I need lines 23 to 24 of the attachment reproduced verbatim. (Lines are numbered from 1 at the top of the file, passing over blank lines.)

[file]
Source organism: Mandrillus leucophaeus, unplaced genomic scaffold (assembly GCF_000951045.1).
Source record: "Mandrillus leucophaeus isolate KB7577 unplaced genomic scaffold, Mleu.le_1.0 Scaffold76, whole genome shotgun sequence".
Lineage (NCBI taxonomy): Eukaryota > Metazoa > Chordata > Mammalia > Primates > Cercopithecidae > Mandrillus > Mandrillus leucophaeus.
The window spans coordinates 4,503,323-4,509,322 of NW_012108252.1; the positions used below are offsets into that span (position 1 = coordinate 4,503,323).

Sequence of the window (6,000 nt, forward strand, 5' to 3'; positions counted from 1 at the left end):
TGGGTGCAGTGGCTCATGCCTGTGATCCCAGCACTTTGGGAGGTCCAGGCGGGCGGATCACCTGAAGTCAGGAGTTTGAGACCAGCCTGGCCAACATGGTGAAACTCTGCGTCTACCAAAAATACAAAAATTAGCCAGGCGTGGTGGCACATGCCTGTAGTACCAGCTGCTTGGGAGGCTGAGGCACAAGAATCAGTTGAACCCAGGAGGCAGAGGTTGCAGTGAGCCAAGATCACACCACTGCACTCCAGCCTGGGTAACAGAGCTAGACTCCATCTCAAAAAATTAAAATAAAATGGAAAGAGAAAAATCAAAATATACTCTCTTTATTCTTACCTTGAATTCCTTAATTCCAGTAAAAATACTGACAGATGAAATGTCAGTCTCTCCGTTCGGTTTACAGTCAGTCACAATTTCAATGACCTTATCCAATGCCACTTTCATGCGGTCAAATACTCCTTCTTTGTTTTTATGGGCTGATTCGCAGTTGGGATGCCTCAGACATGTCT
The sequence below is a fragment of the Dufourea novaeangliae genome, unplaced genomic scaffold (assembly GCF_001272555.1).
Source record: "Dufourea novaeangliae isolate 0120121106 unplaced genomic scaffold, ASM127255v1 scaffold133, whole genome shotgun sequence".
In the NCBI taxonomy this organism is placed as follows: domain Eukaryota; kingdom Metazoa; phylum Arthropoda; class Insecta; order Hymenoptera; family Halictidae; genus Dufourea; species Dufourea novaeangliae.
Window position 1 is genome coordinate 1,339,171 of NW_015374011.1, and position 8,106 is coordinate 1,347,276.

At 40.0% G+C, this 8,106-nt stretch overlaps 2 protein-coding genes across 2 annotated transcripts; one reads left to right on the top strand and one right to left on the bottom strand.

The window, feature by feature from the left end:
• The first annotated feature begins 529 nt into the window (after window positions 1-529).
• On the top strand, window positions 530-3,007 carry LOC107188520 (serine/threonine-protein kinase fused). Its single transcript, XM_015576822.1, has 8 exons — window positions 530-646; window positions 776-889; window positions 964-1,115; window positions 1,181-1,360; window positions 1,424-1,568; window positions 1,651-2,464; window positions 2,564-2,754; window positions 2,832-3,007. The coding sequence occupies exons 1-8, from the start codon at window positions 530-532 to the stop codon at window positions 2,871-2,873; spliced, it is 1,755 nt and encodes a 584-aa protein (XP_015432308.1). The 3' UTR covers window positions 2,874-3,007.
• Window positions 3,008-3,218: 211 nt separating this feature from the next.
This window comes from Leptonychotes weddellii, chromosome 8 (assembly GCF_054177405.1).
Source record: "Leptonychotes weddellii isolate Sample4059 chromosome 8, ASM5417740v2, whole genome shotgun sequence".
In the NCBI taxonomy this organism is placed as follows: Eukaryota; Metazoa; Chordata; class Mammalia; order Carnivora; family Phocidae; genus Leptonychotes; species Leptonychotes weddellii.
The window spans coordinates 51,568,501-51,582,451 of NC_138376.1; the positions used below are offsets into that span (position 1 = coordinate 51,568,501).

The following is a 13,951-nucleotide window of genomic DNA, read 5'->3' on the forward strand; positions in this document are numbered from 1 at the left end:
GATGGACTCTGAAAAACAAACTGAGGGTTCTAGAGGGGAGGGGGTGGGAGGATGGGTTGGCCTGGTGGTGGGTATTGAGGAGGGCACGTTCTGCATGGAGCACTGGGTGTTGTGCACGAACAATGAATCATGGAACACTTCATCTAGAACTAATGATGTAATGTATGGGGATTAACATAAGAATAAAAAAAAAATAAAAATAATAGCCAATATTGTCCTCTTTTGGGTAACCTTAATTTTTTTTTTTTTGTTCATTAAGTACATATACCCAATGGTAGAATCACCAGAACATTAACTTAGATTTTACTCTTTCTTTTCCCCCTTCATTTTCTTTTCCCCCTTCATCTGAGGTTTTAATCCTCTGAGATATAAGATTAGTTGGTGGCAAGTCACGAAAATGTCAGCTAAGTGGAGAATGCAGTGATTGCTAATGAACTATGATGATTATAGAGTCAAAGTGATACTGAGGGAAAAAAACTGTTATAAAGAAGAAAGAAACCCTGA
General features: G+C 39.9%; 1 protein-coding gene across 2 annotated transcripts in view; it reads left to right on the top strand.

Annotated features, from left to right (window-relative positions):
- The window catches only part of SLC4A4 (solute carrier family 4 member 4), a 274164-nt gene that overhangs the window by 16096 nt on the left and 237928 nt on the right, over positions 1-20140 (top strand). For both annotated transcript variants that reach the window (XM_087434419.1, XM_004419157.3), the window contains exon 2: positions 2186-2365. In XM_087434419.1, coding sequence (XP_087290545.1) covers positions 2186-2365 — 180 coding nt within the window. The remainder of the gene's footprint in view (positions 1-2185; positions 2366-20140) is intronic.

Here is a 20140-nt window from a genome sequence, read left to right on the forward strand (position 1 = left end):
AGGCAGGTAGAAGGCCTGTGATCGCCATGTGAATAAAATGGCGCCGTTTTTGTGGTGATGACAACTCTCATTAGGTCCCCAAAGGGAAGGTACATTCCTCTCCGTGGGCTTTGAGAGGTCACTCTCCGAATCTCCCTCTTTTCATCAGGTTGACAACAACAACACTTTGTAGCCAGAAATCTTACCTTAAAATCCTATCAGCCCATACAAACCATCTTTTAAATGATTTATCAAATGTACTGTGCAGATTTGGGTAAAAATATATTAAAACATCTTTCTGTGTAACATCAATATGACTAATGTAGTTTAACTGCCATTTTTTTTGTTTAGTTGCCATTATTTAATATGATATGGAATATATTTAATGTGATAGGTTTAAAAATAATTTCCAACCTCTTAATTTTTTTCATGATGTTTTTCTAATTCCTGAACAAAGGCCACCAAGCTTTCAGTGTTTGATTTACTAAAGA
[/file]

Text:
Annotated features, from left to right (window-relative positions):
- The window catches only part of SLC4A4 (solute carrier family 4 member 4), a 274164-nt gene that overhangs the window by 16096 nt on the left and 237928 nt on the right, over positions 1-20140 (top strand). For both annotated transcript variants that reach the window (XM_087434419.1, XM_004419157.3), the window contains exon 2: positions 2186-2365. In XM_087434419.1, coding sequence (XP_087290545.1) covers positions 2186-2365 — 180 coding nt within the window. The remainder of the gene's footprint in view (positions 1-2185; positions 2366-20140) is intronic.